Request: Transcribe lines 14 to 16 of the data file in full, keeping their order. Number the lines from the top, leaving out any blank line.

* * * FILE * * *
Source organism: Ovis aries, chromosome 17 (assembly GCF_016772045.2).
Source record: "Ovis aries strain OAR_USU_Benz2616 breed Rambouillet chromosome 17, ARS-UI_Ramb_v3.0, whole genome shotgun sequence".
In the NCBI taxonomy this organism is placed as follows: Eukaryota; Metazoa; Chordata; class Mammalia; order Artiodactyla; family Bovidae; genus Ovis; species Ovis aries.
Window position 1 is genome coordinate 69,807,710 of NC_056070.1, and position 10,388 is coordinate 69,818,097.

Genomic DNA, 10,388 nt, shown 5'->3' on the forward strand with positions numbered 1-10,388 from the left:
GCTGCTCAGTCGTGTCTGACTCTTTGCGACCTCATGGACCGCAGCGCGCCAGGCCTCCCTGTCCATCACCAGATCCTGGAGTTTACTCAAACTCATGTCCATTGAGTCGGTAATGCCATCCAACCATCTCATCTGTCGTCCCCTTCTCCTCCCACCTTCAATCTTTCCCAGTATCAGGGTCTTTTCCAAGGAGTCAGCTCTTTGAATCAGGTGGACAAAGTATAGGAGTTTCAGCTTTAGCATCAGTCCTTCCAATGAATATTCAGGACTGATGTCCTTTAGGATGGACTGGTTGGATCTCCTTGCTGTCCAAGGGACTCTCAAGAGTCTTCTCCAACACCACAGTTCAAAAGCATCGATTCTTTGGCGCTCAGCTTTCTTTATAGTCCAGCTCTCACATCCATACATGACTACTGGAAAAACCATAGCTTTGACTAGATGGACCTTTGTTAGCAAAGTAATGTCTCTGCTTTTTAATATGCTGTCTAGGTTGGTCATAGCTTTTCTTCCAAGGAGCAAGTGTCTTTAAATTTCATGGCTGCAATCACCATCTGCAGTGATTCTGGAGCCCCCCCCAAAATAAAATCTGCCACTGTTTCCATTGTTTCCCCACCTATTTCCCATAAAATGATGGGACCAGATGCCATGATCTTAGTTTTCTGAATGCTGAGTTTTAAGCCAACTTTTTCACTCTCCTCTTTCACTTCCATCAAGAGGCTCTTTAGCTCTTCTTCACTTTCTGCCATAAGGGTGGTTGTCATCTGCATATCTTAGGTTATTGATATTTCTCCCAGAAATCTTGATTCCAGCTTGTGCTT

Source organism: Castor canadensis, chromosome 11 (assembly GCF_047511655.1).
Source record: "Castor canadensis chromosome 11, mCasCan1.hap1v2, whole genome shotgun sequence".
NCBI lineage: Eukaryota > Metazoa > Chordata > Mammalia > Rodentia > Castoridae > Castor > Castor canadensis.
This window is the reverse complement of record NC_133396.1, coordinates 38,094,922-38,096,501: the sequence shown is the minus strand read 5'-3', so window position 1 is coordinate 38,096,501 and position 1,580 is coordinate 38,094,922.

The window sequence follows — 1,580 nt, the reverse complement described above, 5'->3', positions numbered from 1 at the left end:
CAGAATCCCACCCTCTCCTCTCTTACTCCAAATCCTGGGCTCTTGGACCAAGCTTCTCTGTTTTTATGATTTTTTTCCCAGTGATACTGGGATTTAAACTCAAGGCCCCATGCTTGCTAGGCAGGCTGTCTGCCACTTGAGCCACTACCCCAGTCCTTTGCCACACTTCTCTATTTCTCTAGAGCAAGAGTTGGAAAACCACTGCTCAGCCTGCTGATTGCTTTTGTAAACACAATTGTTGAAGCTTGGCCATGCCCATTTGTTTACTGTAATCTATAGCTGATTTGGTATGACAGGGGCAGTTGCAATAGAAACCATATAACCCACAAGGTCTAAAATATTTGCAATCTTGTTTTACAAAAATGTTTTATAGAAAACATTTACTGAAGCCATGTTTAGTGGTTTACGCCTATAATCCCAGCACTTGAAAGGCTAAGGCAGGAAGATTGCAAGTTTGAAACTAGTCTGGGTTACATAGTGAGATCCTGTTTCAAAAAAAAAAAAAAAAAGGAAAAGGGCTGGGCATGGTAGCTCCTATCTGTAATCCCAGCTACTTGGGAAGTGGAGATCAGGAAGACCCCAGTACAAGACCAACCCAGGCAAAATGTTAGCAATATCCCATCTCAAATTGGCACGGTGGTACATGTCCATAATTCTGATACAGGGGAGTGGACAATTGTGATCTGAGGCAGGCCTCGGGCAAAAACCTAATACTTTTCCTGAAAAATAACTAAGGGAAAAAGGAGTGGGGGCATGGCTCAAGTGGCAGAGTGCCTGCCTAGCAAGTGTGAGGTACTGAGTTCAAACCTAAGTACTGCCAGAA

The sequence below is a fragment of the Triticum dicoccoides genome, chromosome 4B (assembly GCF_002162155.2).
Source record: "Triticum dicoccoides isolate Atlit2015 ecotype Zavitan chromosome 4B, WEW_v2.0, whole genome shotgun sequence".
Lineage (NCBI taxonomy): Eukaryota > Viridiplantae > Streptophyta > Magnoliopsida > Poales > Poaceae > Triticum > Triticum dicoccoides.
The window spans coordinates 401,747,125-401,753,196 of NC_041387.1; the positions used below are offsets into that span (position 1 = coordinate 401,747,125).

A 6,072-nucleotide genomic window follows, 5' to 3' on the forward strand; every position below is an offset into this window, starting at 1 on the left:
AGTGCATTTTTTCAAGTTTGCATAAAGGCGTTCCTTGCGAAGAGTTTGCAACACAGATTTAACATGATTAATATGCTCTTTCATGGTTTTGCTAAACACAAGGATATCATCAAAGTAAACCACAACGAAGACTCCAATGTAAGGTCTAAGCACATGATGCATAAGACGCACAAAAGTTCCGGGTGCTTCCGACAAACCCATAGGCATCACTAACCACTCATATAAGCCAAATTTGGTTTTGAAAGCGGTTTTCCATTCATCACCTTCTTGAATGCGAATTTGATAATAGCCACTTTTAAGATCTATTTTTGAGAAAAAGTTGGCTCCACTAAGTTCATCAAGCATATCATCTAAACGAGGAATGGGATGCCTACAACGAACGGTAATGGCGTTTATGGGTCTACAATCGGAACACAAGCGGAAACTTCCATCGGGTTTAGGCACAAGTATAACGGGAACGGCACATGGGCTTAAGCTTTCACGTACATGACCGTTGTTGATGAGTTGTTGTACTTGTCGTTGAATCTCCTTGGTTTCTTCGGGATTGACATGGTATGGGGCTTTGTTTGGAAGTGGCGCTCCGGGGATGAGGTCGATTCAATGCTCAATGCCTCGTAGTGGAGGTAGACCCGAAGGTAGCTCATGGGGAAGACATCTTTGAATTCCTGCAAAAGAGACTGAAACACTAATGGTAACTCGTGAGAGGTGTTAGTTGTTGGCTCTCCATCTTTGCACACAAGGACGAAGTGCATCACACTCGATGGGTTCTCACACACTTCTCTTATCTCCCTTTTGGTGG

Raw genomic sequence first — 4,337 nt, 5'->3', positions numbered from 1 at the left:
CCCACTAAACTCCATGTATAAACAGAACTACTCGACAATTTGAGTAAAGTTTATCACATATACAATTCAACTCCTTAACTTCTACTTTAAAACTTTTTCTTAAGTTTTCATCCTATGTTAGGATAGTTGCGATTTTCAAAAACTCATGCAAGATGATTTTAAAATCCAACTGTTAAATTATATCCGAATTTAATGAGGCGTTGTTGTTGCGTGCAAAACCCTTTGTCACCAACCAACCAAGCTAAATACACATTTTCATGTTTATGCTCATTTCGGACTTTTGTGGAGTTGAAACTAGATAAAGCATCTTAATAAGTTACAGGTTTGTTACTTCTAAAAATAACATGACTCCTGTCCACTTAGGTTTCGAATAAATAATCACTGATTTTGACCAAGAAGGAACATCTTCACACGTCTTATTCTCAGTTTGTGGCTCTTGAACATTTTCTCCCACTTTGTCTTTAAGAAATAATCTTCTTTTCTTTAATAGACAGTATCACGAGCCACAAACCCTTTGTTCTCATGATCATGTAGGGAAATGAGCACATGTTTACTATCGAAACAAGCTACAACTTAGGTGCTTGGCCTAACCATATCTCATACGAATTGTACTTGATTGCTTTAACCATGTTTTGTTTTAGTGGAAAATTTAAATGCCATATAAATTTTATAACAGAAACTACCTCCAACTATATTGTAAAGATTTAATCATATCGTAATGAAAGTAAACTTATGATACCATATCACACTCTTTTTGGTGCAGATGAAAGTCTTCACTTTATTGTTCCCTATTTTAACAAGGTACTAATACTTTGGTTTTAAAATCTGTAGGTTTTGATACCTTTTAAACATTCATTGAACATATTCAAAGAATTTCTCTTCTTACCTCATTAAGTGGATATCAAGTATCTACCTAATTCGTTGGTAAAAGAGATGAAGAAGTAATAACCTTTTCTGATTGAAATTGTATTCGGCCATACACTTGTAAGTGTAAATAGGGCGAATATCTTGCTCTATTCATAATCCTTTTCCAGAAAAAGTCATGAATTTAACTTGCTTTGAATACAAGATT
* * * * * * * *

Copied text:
Source record: "Triticum dicoccoides isolate Atlit2015 ecotype Zavitan chromosome 4B, WEW_v2.0, whole genome shotgun sequence".
Lineage (NCBI taxonomy): Eukaryota > Viridiplantae > Streptophyta > Magnoliopsida > Poales > Poaceae > Triticum > Triticum dicoccoides.
The window spans coordinates 401,747,125-401,753,196 of NC_041387.1; the positions used below are offsets into that span (position 1 = coordinate 401,747,125).